Tony Randazzo ejected Seattle manager Lloyd McClendon Saturday night for arguing balls and strikes and he just tossed him again today for waving his hand in disagreement with a check swing call on Alex Avila. Last night, McClendon was tossed before he could step onto the field, but when he did Randazzo said "I've seen your act before." Things clearly carried over into today.
"I was most upset that I got thrown out of the ballgame, and [Randazzo] thought it was me that was saying something and it wasn't me," McClendon said. "Then when I went out there to ask why was I thrown out, he said, 'I've seen your act before.'"
McClendon felt that was an unjustified comment.
"I don't think that was called for," he said. "That's not fair. If you think I said something about a ball or strike, throw me out of the game. I get that. But to talk about past history — that's not fair. It is what it is. It's over with. Just move on."
So, today, Randazzo was manning third base and was called on to rule on a check swing on a 3-2 count on Alex Avila in the seventh inning. Randazzo said no swing and awarded Avila first. McClendon reacted in the dugout, by waving his hand in disagreement. Randazzo tossed him immediately. It's almost as if he was looking for a reaction from him. You can watch it here, since it's not embeddable yet.
Let's rewind to 2005 and a June game between the Yankees and Pirates. Then Pirates manager, McClendon was tossed by Tony Randazzo after Randazzo blew a call that extended the game and led to a Yankees win. Randazzo called Gary Sheffield safe on what would have been a game-ending double play. The Yankees tied it shortly thereafter and won in the 10th. McClendon was pissed.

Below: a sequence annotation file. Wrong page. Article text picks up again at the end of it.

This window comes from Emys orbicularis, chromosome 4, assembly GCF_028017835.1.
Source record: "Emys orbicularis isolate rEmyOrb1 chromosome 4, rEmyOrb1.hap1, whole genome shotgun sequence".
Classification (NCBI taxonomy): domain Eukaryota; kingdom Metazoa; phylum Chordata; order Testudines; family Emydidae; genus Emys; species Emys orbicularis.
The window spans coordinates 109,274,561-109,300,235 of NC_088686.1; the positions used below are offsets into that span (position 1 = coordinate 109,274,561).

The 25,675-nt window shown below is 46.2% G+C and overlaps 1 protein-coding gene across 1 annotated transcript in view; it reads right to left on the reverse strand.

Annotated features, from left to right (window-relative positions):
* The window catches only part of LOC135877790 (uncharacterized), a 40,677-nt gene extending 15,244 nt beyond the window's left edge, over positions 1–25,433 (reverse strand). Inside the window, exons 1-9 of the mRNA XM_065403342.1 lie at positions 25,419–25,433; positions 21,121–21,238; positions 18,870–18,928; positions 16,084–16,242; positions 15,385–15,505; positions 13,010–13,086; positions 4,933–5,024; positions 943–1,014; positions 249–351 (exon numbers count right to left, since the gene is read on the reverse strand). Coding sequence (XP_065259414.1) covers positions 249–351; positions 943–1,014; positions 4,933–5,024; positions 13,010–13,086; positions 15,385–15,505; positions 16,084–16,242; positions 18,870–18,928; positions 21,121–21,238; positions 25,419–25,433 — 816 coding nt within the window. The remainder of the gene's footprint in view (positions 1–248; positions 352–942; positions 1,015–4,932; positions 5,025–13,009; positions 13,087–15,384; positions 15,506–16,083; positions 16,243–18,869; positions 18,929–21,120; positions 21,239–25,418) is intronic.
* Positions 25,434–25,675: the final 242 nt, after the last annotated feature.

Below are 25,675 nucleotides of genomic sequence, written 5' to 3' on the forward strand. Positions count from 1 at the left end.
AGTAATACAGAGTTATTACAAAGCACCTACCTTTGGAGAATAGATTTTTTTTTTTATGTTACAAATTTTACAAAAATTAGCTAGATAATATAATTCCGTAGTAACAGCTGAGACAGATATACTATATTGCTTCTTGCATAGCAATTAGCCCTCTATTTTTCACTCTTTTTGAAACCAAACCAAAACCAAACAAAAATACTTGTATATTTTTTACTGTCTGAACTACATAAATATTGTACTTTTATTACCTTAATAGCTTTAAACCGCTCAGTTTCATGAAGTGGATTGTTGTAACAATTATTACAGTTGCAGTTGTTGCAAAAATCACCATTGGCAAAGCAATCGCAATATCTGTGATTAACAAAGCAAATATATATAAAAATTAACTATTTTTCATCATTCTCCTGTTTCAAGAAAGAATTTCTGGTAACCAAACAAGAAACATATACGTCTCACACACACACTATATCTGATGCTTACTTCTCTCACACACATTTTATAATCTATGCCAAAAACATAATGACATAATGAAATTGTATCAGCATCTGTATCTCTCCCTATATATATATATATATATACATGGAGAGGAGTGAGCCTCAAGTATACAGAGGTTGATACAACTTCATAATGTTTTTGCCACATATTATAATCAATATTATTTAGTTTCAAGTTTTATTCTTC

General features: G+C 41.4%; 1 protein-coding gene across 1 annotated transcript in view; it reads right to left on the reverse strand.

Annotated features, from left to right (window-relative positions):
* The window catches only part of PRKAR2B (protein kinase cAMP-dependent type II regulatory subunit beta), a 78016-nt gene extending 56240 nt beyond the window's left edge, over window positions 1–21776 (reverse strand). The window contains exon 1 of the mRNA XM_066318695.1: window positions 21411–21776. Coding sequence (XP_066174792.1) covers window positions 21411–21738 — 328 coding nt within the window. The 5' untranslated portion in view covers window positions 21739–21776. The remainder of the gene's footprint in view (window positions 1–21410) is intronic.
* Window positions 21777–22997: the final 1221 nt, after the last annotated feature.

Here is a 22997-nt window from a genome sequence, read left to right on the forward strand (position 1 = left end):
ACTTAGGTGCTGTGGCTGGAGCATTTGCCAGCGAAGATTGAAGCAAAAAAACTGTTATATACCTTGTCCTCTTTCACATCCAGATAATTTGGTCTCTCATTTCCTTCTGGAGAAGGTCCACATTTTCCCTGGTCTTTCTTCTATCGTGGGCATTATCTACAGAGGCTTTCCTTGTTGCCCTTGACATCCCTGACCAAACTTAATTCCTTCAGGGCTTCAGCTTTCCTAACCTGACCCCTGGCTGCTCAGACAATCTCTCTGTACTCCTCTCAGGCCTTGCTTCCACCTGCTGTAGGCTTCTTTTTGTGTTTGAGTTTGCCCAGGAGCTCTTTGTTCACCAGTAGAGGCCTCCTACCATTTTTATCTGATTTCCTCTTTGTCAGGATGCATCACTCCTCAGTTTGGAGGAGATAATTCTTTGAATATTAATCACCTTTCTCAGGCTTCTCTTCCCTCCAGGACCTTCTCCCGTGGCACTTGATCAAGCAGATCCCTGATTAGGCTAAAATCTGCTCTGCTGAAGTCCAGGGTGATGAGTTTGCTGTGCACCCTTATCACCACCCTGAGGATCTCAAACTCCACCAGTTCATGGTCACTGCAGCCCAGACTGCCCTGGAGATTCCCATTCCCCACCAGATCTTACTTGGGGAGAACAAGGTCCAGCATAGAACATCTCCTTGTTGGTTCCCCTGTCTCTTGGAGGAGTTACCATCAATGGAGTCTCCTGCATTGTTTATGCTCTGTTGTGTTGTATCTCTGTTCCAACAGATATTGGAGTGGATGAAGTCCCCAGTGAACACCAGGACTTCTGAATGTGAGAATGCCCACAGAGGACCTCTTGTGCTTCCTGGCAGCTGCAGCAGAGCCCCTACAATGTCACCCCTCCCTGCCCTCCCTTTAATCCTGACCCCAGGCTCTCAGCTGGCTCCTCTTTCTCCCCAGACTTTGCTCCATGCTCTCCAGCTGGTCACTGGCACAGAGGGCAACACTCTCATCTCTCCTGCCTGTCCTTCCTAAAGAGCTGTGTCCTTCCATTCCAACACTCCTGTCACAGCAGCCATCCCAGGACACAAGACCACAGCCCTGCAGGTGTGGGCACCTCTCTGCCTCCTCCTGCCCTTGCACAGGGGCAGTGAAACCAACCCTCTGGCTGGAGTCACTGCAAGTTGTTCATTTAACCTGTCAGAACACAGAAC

"Isn't it amazing that the game's over with and that umpire's looking at me?" McClendon said. "Think about that. You tell me: Why is he looking in the dugout at me? Why would he be looking at me in the dugout when the game is over and the only thing he has to do is make sure that runner touches first, then head off the field to the umpires' room? Now, explain that one to me."
McClendon, who never left the dugout to dispute the call, said the only time he addressed Randazzo was when he was glaring at him.
"I asked him what the hell he's looking at."
McClendon said Randazzo also made a shooing motion with his hand, as if to suggest he go to the clubhouse.
It sounds like a near carbon copy of today. There is really no other explanation for today's ejection, especially, that does not include this previous history. McClendon surely plays a part in these episodes, though. He developed a reputation for having a hot temper while he managed a terrible Pittsburgh team and famously stole first base after disputing a call.
So the existing animosity, and both men's reputations (players and managers find Randazzo to be aggressive), resulted in a comical scene where a hot-tempered manager got tossed for dismissively waving at a hyper-sensitive umpire from the bench.